Are you a dual income couple without kids?
Are you one of the approximately two-thirds of American households where both spouses earn an income outside the house?
If you do not have children, the second paycheck can be a financial boon to accomplish financial goals quicker than households with children, as you both have the opportunity to work and earn an unlimited amount of income without having to set time aside to also be a parent. With this relative amount of freedom, here are three things you should be doing if you are a dual income no kids couple.
1) Become Debt-Free
Dual income no children households earn noticeably more money than a single income household. If you have low monthly expenses that can be covered by the first paycheck, then the second paycheck is pure disposable income. While you can use it to take a swanky 5-star vacation to Hawaii each year, you might also want to use that extra income to bolster your existing financial situation.
Namely by becoming debt free.
If someone said they intentionally continue to borrow money to repay it with monthly interest charges on top, they would most likely be considered crazy.
Monthly payments are not fun and nobody likes being in debt. But, sometimes debt is a necessity if you want to earn a college degree, buy a house to build equity, or purchase a car to have reliable transportation to work.
Unfortunately, monthly payments detract from using your money for more productive expenditures such as saving for the future or being able to afford a large purchase without having to borrow money.
How To Do It
Many dual income couples are millennials who are working to repay a large student loan balance. If you have any type of debt, whether it is student loans or credit card debt, repaying the loan balance should be one of your primary priorities.
Refinance Student Loans
For student loans, if you have good credit and income, you could consider refinancing your student loans. In short, refinancing allows you to reduce your interest rate, saving you money in interest over the life of your loan.
Consolidate & Refinance Credit Card Debt
If you have credit card debt, you may want to consider consolidating it and refinancing it via a personal loan. Like student loan refinancing, this can save you a considerable amount of money in interest.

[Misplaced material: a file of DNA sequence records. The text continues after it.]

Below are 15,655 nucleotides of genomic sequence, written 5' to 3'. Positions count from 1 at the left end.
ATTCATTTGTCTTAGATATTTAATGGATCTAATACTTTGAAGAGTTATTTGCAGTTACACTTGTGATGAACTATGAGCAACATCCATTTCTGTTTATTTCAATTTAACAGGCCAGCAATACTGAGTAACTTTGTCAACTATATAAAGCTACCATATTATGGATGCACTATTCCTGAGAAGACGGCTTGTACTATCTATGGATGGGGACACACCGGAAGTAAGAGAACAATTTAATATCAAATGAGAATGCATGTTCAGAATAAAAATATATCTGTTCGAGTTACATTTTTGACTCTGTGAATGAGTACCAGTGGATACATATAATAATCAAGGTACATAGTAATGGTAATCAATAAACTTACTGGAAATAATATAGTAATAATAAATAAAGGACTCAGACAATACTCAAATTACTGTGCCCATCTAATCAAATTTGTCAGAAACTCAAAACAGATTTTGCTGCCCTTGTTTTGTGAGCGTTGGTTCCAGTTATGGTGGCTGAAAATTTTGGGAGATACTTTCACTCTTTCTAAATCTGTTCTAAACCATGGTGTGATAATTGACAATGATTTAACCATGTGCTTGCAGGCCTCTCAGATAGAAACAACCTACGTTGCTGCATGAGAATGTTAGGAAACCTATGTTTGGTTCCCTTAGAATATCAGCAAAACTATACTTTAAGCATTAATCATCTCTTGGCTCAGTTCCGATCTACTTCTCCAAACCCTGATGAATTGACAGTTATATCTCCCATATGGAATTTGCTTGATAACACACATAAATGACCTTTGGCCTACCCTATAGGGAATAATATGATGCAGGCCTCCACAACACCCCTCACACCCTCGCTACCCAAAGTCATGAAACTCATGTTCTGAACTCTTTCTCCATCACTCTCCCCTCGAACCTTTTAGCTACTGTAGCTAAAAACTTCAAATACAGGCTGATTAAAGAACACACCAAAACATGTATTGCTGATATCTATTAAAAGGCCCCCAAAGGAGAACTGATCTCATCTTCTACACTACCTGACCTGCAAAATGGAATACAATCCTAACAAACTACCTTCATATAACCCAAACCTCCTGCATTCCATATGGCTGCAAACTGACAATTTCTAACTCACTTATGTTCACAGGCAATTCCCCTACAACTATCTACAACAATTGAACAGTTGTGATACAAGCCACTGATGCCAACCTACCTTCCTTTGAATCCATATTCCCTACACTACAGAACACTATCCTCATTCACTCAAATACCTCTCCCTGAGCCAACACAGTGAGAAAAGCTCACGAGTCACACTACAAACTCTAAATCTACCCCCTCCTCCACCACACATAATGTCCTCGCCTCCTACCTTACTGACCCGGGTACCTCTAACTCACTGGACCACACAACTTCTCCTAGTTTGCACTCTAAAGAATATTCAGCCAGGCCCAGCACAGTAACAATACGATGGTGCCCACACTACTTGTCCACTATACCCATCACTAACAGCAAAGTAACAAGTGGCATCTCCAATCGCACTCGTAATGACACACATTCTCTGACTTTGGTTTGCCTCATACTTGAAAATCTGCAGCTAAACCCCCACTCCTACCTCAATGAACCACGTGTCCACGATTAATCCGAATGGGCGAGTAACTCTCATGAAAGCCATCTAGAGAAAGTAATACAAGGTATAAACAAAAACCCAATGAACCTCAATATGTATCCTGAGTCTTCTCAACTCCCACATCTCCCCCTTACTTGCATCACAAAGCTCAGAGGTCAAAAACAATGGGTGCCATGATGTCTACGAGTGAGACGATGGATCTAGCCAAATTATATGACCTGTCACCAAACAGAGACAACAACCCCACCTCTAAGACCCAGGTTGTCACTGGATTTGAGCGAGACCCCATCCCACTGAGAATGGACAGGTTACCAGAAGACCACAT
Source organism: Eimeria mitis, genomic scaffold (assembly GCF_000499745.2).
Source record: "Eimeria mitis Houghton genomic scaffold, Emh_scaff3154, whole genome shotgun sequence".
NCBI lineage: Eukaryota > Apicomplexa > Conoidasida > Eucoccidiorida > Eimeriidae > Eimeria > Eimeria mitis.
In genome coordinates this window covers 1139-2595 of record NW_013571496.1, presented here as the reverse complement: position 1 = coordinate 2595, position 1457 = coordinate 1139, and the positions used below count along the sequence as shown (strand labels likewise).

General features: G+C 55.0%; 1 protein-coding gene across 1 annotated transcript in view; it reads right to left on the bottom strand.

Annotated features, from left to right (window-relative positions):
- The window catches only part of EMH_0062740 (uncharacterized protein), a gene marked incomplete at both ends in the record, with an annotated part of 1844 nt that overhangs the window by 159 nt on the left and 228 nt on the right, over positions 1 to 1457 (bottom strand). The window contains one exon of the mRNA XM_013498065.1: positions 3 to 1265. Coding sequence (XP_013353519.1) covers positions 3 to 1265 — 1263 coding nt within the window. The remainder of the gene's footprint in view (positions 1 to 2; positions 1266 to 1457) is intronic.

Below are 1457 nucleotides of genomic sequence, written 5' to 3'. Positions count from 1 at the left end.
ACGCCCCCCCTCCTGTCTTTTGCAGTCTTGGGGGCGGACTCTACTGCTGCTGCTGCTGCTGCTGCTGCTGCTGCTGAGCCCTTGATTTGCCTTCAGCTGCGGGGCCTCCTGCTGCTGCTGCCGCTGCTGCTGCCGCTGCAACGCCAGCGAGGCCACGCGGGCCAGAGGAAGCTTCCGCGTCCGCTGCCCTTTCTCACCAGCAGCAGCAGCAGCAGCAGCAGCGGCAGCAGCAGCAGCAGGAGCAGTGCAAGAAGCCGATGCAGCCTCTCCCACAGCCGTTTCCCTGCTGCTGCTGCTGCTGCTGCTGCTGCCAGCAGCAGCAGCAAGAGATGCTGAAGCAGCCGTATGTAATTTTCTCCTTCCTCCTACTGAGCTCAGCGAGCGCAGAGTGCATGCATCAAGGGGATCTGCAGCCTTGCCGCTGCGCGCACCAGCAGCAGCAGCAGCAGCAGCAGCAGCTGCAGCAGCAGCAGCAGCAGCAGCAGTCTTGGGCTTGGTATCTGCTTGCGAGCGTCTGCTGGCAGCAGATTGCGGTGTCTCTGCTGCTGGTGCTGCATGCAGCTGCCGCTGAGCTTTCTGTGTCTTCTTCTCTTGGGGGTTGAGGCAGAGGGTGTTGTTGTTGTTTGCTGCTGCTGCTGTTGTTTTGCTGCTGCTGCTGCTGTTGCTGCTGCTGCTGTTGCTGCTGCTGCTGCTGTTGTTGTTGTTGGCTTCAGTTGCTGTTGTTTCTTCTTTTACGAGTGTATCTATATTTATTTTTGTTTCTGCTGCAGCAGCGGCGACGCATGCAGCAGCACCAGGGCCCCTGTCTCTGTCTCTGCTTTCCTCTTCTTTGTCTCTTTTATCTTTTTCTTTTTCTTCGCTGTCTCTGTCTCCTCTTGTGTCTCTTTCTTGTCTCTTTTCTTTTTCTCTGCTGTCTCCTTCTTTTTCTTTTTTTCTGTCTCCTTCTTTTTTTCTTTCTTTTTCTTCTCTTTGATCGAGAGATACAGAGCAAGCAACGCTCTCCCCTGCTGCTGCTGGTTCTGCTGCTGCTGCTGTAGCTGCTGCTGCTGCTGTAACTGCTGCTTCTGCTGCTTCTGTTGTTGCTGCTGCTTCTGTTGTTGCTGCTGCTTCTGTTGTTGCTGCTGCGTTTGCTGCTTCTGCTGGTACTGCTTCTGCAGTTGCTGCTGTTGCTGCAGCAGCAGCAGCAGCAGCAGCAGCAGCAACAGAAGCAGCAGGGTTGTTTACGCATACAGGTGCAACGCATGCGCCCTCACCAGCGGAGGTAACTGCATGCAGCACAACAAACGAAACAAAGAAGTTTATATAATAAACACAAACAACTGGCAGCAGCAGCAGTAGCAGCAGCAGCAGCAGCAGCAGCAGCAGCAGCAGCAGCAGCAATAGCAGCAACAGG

While credit cards typically have interest rates between 15% and 30%, personal loans typically range from 5% – 15%.
If you have a good credit score, you may be eligible for a personal loan with an interest rate that is much less than your credit cards. You can use the personal loan to pay off your credit card debt then start repaying the “cheaper” personal loan.
There are multiple benefits of being debt-free including lower stress levels by not having to live paycheck-to-paycheck and the freedom to spend the additional money, which previously went to a monthly loan payment, on whatever you desire. Plus, if you have the ability to prepay any of your loans, you can save hundreds or thousands of dollars even if you only pay a loan off one year early.
Becoming debt-free is a two-fold challenge. Repaying your current loan balance is the first step, but, you must also remain debt-free to maximize the potential spending power of your second income. By keeping your expenses as low as possible, you have the opportunity to accumulate a small financial fortune and be like “The Millionaire Next Door” because you can save so much and possibly even reach financial independence.
Once you are debt-free, you should strive to save for large purchases as much as possible and even consider making a rule that you will only buy something once you can purchase it with cash and not have to take out a loan. This concept seems foreign to the Americans, but it is respected in many other cultures. It’s acceptable to splurge and have some luxuries, but doing so with financial responsibility will make each purchase more valuable. After all, now you have no debt, a dual income, and no kids!
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2) Save for Retirement
Another large expense that many young adults do not think much about is saving for retirement.
For a 22-year old college graduate, they might have 40 years before they can even consider collecting Social Security benefits and any 401(k) or IRA retirement contributions. But, many dual income no children households are defying the status quo regarding retirement and can financially afford to retire from the full-time workforce in their 30s.
There’s even a small online “Financially Independent Retire Early“ (FIRE) community where different couples share their experiences on how they are able to retire in their 30s, 40s, or 50s. They enjoy traveling the world or fulfilling their passions instead of working at a begrudging job they only keep because it pays a high salary to afford their expensive monthly lifestyle.
How To Do It